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not petted, pampered, and made a fuss of,
but made as sensibly comfortable as the
climate in which he serves will admit of
his being made. I hope, from the bottom
of my heart, never to see brave men put
into such a barrack as that at Loodianah,
which fell in upon and buried in its ruins,
the remnant of her Majesty's Fiftieth
Regiment of Foot: one of the most gallant
regiments in the army list. They went into
the field, during the first Sikh campaign,
nine hundred strong. Nine hundred bright
bayonets glittered in the sun as they marched
away to give the foe (in the words of Lord
Gough) "a taste of cold stale." They were at
Moodkee, Ferozeshah, Aliwal, and Sobraon.
Out of that nine hundred, only three hundred
returned to quarters in March eighteen
hundred and forty-six. In three months, six
hundred had fallen in battle! The campaign
over, they were quartered at Loodianah, and
placed in barracks which had been frequently
reported rotten, unsound, and dangerous.
But, of this reportthough forwarded by
the commander-in-chiefthe military board
took no notice. The consequence was, that in
a dust-storm on the night of the twenty-first
of May, ten years ago, the barracks came
down! Beneath that mass of dust and smoke,
and unburnt bricks, lay all the men, women,
and children left to represent the glorious
Fiftieth Regiment of Foot! Beneath that
mass, were the heroes who had escaped the
carnage of the battle-fields in which three to
one of the Regiment had died! Fifty-one
men, eighteen women, and twenty-nine children,
were killed by the fall of those barracks;
one hundred and twenty-six men, thirty-
nine women, and thirty-four children, were
badly woundedmany maimed and
disfigured for life! Well might the Colonel
ot that regiment cry aloud: "My God! there
is no Fiftieth left! The enemy did its
worst; but it is the Company Bahadoor that
has given us the finishing blow!"

The English reader may possibly doubt
the accuracy of these details; but there
is a huge grave at Loodianah containing
the bones of those men, women, and
children of the Fiftieth; and scores of
officers still live, to bear testimony to the truth
of my assertions in respect to this horrible

The engineer at Loodianah was written to,
by the secretary of the military board, and
asked why he had not made a report of the
state of the barracks which had fallen in? He
replied that he had written three letters on
the subject, and that his predecessor in office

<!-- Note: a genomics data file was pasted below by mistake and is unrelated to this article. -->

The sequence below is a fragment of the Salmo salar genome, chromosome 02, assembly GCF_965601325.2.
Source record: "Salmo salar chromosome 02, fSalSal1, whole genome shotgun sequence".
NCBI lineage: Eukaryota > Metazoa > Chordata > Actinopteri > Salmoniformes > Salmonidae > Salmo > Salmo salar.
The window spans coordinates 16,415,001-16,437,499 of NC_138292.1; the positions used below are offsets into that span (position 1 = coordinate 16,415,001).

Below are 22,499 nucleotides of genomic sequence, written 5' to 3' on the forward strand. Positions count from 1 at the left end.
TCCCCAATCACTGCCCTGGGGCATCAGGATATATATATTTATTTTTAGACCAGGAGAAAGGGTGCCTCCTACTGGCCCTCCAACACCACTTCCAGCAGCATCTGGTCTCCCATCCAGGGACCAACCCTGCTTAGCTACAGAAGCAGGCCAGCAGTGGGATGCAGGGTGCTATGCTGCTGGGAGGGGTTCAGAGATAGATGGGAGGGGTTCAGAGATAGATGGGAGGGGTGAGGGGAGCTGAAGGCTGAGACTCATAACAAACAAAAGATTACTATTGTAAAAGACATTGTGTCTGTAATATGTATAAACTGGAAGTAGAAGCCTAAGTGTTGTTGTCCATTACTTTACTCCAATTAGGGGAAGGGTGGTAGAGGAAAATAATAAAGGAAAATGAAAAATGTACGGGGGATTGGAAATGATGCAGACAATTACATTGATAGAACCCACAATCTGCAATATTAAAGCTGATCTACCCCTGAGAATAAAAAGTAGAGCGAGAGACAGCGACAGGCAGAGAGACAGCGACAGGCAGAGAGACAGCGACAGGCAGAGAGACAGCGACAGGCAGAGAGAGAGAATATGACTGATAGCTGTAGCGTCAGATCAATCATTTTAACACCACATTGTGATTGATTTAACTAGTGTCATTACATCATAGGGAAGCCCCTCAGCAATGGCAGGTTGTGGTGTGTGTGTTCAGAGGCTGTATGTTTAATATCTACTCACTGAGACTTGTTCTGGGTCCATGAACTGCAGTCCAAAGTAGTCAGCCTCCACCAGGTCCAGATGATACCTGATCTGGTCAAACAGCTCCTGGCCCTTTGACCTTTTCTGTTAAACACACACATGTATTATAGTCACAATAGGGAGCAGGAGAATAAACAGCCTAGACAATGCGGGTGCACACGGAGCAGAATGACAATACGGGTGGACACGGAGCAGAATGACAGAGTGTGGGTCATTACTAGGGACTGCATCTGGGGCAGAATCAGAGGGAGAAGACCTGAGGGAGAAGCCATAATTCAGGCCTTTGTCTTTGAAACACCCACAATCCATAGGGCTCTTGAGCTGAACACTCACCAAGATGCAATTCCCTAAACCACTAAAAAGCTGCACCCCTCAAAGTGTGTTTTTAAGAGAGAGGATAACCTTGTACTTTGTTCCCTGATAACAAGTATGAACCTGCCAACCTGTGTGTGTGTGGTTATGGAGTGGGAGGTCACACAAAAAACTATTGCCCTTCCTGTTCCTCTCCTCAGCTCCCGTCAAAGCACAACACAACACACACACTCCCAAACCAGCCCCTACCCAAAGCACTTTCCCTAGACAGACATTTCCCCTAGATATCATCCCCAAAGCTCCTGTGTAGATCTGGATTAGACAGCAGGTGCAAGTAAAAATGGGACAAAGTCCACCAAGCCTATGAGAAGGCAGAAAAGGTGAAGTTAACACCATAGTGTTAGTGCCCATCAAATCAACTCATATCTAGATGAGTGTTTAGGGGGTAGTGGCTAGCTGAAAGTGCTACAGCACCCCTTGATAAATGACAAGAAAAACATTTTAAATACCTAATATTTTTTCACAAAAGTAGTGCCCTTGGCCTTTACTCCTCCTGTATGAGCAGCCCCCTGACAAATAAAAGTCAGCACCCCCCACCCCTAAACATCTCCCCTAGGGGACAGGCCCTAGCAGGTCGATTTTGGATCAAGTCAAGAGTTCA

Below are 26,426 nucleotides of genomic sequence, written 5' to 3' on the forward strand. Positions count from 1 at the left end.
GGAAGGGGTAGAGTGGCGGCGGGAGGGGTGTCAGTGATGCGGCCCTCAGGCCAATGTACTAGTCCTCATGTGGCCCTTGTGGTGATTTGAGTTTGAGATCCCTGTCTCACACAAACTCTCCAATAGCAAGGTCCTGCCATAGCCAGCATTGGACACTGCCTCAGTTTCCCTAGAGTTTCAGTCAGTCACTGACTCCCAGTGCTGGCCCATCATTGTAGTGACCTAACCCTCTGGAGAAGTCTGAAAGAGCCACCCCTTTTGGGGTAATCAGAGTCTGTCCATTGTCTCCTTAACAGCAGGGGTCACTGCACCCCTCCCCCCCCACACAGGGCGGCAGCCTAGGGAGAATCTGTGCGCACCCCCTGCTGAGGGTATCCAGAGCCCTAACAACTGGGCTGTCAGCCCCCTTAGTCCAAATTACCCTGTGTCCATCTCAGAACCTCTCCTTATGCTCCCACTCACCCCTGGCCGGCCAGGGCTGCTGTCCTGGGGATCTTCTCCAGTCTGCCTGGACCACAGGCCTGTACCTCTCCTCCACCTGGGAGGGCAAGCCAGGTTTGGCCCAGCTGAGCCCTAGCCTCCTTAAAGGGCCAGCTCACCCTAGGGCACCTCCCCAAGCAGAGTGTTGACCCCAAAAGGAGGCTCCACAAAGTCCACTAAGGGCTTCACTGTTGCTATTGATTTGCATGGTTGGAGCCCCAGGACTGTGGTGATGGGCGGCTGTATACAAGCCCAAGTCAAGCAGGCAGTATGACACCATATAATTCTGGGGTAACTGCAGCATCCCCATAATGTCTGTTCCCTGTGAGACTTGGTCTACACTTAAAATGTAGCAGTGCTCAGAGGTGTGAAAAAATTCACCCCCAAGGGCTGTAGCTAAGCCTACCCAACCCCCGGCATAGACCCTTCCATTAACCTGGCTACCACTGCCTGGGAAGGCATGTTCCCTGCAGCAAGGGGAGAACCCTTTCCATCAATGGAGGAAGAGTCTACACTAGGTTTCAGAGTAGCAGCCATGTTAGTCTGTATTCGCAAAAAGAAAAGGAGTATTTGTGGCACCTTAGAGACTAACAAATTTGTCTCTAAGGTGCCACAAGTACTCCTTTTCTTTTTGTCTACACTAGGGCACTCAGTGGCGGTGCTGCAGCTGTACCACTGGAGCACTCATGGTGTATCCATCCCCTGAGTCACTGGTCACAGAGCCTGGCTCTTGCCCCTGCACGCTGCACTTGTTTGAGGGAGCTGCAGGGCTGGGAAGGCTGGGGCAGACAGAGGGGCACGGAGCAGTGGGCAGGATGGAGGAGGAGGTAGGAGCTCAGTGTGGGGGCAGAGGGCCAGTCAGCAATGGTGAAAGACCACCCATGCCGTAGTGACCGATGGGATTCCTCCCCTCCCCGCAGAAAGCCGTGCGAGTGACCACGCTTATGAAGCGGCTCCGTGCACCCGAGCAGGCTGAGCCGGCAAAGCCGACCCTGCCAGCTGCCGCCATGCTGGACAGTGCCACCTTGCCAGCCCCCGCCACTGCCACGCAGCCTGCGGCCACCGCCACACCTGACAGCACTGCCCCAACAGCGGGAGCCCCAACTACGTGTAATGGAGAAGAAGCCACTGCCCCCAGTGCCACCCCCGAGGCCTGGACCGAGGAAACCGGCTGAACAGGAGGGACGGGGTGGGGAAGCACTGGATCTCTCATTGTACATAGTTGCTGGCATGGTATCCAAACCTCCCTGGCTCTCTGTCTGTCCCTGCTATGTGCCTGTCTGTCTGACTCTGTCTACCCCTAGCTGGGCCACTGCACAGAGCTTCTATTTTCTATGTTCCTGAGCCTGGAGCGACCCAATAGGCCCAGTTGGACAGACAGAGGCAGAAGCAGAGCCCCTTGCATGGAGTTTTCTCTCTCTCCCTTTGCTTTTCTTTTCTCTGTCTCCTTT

had written seven; and the foolish man was
stupid enough to ransack the records of
his office, and "had the honour to transmit
for information of the Board, copies of these
documents." For this absurd effort of memory,
and ridiculous attempt to clear himself of
blame, he was removed from his appointment,
and sent to do duty with the Sappers and
Miners, a sort of very severe punishment
in the East for any engineer officer guilty of
an indiscretion!


TAKING those two cabinet pictures of
my little Dutchwoman, who looks out at me
so fresh, and fair, and dimpled,— and of my
Dutchman, so roseate and sanguineous in
visage;* setting them at convenient distance,
mentally, that is, and retreating admiringly
to have the better view; now decorating him
with a stiff frill, and fixing on bristly
moustaches, with a bunch of stubble on the
chin, imperialwise, and a grim smile upon
his lips, to the likeness of the late Hugo
Grotius, syndic of Rotterdam, delegate of
West Frisia, and most learned writer; now
setting a broad-brimmed hat and feather
well over his brows, dressing him in a jerkin
of yellow, and short wide boots, with broad
sash about his waist, like the fellow with the
halberd and crimson tassel in the great Night
Watch picture; now, trimming close his
hair and beard, and giving him a starched
collar and short cloak, and so turning him
into a preacher. From such reverie
entertainment, I fall at last a-thinking how it has
come about that these Dutchmen and Dutch
women should have found such ill favour
with all who have been to see them. Somehow
they have few men's good word. They
have no winning ways about them; and
inspire no great yearning to re-visit them.
The traveller's book has no flattering
testimonials written down concerning them. By
an unlucky chance they seem usually to come
in for the kicks rather than the small coppers
of writers. Their roughness and ungovernable
boldness seems to have stood in their way, and
hindered the favour of the roving world; to
such, your rude and ready innkeepers men of
surly independent ways; of take it or leave it
creeddo not come pleasantly. Mightily
diverting is it to hearken to one of their own old
writers, discoursing loftily on what he terms
Les Délices, The Sweets, that is, of his country.
"The Dutchmen of old times," he remarks,
"were despised by their neighbours, who
held them to be mere dolts, calling them, in
derision, cheese-eaters. What sort they are
at the present time everybody knows."
He may revel in such self-glorification,
unmolested until he lays down this thesis:
"They are content with what they have;
and if you were to offer them a five-
sous piece for what was worth only two and
a-half, they would take what they were
entitled to, and return you the rest. Should
you beg of them to keep it, they would
not understand what you would be at;
would, most likely, ask if you were
disordered in your head." Heavens! how unlike
the greedy spirits now on earth!

* See page 94.